I was lucky enough to be judging the Writing for Design category at a creative awards the other week. Giving nothing away, this particular one begins and ends with a ‘D’. Our quarry was laid out on two long white trestle tables stretching out into infinity – the lovingly crafted words and sentences, paragraphs and pages that represented the year’s finest commercial writing. There were books and wedding invitations, cereal packets and Christmas cards, leaflets, letterheads and posters. But something was conspicuous by its absence… there was not a single online entry.
The assembled men of letters (no women, but that’s another story) were nonplussed. The Internet, it almost goes without saying, occupies an ever-increasing part of our lives – feeding us a sea of news and information, getting us together with friends old and new, bringing the shops to our homes. As a writer for design, I find the proportion of online commissions creeps up each year, and yet there was no reflection of this trend here.
But then I thought about it. Would I have entered a website I’d worked on in an awards? Probably not. The problem (or advantage, depending on how you look at it) is that a website or a blog is always a work in progress.
By their very nature, they are constantly being added to and updated. Your finely honed ‘about us’ section and page intros may stay the course, but everything else around them is constantly tampered and tinkered with by people whose writing skills are… of varying ability. You may feel some sense of ownership for the first couple of weeks, but after that, you can barely recognise your own progeny.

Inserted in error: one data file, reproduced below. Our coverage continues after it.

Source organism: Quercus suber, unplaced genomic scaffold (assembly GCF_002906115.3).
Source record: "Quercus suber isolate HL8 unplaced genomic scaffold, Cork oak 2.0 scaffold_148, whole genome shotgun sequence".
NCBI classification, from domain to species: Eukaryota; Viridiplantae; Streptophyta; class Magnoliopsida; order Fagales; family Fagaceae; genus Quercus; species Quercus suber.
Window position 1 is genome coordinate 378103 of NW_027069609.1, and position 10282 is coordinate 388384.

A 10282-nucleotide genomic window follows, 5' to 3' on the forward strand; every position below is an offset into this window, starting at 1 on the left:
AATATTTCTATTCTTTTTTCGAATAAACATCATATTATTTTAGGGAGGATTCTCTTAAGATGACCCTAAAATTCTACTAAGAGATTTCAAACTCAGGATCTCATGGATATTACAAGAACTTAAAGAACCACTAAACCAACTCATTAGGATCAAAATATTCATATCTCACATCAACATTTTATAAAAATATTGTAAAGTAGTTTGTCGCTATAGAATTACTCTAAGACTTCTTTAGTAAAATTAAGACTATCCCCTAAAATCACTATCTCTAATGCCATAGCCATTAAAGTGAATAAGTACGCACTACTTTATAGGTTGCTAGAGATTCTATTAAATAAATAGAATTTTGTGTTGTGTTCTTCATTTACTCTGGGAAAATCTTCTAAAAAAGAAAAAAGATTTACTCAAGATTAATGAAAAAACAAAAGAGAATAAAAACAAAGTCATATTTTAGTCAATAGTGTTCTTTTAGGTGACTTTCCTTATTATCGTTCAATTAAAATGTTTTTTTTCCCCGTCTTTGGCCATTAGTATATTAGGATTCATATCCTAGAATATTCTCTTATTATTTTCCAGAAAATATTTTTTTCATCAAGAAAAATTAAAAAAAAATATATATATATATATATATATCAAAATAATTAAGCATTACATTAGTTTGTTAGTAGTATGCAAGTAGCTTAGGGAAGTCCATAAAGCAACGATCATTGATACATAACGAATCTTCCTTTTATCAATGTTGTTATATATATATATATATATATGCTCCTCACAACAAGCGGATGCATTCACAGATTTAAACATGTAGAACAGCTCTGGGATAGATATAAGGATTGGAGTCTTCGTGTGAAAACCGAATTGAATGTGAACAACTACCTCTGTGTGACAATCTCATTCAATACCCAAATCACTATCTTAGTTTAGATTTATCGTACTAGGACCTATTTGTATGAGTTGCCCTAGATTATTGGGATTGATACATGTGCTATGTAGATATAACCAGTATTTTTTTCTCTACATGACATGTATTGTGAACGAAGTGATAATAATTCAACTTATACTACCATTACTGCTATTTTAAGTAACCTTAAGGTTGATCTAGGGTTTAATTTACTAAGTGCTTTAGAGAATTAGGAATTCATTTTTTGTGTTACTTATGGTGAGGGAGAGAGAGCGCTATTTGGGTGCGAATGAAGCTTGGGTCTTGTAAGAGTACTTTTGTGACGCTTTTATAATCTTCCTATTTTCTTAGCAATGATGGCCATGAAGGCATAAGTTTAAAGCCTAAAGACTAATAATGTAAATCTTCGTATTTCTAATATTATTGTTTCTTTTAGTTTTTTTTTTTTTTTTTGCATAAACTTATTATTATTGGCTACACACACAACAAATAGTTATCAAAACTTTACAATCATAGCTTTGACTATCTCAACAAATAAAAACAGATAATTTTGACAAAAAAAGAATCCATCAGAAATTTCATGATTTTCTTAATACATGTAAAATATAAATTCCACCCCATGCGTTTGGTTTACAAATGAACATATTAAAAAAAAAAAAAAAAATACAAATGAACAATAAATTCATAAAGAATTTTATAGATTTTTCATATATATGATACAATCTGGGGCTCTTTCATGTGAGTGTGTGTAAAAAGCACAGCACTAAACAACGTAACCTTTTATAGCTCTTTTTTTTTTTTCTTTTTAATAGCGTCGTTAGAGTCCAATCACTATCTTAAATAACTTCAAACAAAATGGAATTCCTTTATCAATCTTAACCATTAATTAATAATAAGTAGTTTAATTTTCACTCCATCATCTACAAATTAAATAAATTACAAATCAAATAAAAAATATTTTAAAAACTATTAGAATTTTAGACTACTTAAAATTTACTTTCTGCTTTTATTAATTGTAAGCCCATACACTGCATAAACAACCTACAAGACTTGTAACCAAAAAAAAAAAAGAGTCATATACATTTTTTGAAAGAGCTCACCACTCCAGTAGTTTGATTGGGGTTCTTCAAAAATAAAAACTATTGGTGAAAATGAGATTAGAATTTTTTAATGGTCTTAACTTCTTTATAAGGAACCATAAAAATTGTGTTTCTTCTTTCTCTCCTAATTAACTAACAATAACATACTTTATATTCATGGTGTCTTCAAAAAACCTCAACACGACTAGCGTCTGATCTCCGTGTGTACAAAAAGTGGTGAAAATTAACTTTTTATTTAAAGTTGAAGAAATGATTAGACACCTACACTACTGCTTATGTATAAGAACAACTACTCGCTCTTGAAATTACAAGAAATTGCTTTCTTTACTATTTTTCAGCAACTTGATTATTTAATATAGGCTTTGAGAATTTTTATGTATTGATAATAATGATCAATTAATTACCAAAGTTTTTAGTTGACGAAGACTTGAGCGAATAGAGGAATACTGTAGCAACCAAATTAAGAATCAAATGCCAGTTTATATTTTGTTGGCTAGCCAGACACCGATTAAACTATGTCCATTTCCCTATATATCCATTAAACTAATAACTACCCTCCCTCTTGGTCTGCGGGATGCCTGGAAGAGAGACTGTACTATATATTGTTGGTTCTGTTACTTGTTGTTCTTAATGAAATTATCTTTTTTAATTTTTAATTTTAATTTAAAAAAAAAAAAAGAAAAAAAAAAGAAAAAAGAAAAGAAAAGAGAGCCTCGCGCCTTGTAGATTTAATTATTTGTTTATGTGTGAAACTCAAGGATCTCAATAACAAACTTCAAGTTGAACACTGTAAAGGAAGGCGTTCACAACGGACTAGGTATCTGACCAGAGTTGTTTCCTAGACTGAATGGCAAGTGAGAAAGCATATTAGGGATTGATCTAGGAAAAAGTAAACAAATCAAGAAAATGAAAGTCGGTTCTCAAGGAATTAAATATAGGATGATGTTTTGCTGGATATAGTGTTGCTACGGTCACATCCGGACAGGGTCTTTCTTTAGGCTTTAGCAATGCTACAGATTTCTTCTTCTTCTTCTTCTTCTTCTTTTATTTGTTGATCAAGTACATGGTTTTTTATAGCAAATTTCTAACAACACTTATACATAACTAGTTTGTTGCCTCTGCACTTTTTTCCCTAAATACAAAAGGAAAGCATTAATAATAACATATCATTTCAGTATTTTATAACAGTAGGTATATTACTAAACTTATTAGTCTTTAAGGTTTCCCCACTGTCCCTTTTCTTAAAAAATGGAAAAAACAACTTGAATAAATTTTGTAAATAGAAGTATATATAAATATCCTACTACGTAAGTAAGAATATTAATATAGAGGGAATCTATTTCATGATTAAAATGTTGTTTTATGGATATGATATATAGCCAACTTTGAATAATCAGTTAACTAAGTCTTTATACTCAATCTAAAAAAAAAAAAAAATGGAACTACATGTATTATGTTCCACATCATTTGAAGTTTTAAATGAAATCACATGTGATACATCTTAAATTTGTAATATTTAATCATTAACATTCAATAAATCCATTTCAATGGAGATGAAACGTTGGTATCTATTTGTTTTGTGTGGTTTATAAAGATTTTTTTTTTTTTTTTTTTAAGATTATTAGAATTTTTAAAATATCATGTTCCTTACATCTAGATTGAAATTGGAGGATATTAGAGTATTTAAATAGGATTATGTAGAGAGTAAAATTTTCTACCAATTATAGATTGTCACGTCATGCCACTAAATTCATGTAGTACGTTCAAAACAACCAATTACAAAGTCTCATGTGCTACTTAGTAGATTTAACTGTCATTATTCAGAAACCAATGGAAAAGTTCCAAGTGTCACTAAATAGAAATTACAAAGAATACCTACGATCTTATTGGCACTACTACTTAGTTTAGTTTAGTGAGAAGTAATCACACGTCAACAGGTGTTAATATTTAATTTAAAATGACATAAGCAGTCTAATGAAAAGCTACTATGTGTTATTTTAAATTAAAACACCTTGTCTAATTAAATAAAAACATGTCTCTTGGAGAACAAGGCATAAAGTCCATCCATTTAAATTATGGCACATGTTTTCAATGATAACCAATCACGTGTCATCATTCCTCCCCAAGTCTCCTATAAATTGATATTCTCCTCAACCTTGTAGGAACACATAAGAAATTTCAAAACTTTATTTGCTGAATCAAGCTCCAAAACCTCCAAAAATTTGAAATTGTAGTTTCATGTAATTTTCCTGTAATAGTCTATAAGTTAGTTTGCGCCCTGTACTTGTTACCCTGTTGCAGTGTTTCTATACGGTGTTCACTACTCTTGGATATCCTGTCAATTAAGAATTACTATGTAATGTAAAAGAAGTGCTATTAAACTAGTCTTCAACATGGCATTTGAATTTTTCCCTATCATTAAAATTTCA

In general, websites that do well at awards aren’t ones that are well written. The nicely honed phrase isn’t preferred currency in the online world.
Rather, it tends to be the creative use of the medium that gets rewarded – like Orange’s Balloonacy, in which customers’ balloons race across cyberspace, or HBO’s Voyeur site, a cityscape where you home in behind the net curtains to view different scenarios. They push the possibilities of the technology rather than the wit, wealth and warmth of the words.
And, of course, there’s the old chestnut of whether writing on the Web can ever be as exciting, ambitious or effective as writing for what’s so cuttingly come to be called ‘heritage’ media. OK, you’re usually pushed for space, but then brevity is never a bad idea. However, when you add search engine optimisation and keywords into the mix, the chances of rustling up something tasty diminish exponentially. The whole exercise becomes like doing the crossword, trying to find ingenious ways to squeeze in words where they don’t really have a natural home. Up to a point you can use repetition for emphasis, but the writer’s natural inclination is to find expression with a broad palette of words. Using the same ones over and over implies a lack of vocabulary and imagination.
With a piece of print, there are no such constraints or imperatives. You write as appropriate to the job, not the medium. And once the ink’s hit the paper, that’s it. Your efforts are captured in a moment in time, complete and final – a finished product that stands or falls on the ideas and graft that have gone before. That’s why we’re still waiting for the great online novel. And until that day arrives, I’ll read the book.